The downside to writing a job description for each position on your staff is that you can never remember to list everything that position needs to do. Something will eventually get left off the list. Or if you do remember everything, the list is so long no one reads it, let alone memorizes it.
I had an experience last night that was clearly the case of, “Not My Job.”
I had a sit-down meal in a fast-food joint. Ordered french fries with my meal. You know the drill in these restaurants. They give you an empty cup and you get your own beverage. Want ketchup for your fries? They have those little paper cups and the big vat of ketchup. Two pumps and you’re loaded.
Except last night.
Somehow they timed it perfectly. There were only two paper cups left at the ketchup stand. I grabbed them both. I was about to tell the gal behind the counter they were out of cups, but as I started filling my cups, the ketchup ran out, too. Both nozzles on either side of the drink dispenser were dry. “You’re out of both ketchup and these little cups,” I said to the young lady.
And I got the look. You know the look. “Why are you telling me? That’s Not My Job.”
Fifteen minutes and several packets of ketchup requested by frustrated customers later and still not a single employee had addressed the issue. Apparently it wasn’t only Not Her Job, it wasn’t her job to tell anyone else about the problem, either.
Do you have any NMJ employees?
Here are two ways to solve that problem…
- The first line of any job description, no matter what the position, should read, “Do whatever is necessary to make sure the customer has an awesome experience.”
- Only hire people who care.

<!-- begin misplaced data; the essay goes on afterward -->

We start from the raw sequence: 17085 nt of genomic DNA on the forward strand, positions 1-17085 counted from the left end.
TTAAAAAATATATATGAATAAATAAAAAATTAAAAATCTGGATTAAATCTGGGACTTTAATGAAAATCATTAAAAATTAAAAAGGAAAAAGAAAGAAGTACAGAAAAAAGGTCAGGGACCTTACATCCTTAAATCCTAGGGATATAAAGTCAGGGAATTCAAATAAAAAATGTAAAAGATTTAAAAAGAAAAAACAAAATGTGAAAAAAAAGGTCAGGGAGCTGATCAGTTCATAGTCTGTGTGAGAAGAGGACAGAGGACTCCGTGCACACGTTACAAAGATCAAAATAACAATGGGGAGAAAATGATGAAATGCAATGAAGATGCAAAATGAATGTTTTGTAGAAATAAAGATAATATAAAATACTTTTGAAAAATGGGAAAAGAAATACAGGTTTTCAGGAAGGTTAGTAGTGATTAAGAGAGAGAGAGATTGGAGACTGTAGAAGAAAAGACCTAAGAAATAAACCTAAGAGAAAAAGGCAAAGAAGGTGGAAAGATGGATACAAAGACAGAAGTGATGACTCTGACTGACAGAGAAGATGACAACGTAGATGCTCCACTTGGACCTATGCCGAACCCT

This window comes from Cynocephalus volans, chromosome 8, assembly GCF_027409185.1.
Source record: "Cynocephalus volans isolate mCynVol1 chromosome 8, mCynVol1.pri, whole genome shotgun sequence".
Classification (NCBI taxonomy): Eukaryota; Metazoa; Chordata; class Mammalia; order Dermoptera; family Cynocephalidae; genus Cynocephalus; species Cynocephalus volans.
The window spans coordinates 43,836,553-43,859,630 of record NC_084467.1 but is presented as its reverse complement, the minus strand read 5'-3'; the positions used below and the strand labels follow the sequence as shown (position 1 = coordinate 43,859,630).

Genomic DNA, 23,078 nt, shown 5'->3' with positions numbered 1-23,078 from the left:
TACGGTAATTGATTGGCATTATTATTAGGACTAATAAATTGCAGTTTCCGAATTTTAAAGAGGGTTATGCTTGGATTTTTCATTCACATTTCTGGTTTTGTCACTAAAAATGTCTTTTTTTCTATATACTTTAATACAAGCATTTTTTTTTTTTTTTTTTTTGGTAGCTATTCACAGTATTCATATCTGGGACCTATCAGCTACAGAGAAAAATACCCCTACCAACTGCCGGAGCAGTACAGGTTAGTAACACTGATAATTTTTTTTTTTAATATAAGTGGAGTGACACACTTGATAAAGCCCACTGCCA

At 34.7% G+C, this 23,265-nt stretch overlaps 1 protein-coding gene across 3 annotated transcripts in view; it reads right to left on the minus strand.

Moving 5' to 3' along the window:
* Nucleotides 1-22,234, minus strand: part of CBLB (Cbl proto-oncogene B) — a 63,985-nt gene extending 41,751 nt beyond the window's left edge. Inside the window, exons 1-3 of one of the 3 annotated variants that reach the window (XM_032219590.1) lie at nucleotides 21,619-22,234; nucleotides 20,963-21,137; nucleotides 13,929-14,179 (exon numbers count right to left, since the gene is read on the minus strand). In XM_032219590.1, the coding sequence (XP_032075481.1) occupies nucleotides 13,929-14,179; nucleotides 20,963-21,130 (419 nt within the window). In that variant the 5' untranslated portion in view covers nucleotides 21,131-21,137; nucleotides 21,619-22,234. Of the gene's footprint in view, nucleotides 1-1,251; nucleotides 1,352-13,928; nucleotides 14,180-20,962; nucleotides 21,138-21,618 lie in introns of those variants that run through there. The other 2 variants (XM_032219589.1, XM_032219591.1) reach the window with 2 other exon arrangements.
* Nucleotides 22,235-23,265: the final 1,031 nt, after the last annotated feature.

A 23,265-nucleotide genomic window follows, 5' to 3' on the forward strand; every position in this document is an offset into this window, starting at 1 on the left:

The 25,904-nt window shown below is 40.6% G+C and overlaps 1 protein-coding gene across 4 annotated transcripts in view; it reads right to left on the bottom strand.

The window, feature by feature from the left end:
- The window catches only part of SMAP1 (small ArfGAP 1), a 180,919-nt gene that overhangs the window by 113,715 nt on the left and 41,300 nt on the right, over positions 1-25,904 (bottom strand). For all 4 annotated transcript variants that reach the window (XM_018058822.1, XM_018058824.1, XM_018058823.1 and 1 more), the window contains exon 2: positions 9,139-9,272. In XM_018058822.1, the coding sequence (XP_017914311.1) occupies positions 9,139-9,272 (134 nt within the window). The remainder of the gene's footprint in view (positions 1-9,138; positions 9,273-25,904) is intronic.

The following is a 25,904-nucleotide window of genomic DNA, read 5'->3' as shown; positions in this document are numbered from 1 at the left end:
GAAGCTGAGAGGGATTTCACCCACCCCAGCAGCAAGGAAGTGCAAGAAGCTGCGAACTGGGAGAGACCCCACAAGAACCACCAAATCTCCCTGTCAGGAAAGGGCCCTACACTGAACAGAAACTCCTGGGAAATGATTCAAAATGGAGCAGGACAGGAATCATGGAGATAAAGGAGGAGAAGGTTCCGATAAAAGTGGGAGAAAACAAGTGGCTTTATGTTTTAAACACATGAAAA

Our tag line at Toy House was, “We’re here to make you smile.” When new employees ask me their job description, I start with, “Your job is to make customers smile.” Then I show them how to answer the phone, run the register, ask questions, suggest the proper toys, giftwrap packages, offer tips, carry things up front or out to their car, sign them up for the Birthday Club and email newsletters, build a relationship, occupy their child, counsel them, teach them a new game, oh yeah, and sell them stuff.
The second part – hiring people who care – saves you all the hassle of writing up a lengthy job description. Hire someone who cares and they will do whatever it takes to get the job done well. The one thing they don’t care about is whose job it is to get something done. They only care that it got done.
You find those people by asking questions like…
“What do you care about?”
“Tell me a time you went above and beyond what was expected of you…”
“What are your biggest pet peeves?”
“Have you ever done someone else’s job for them?”
Just hiring warm bodies won’t grow your business. I would have written a different blog if the gal had looked me in the eye and said, “I’m so sorry about that. Thank you for letting us know. We’ll get on that as soon as we get a free moment. In the meantime, can I get you some ketchup packets? How many do you need?”
PS Don’t get me started on the overflowing trash cans or the ten-minute wait for the fish sandwich or the cold apple pies. You can’t afford that kind of help at any minimum wage.
PPS When you decide you want a better staff, buy the book Hiring and the Potter’s Wheel. The steps are there for turning your staff into a work of art.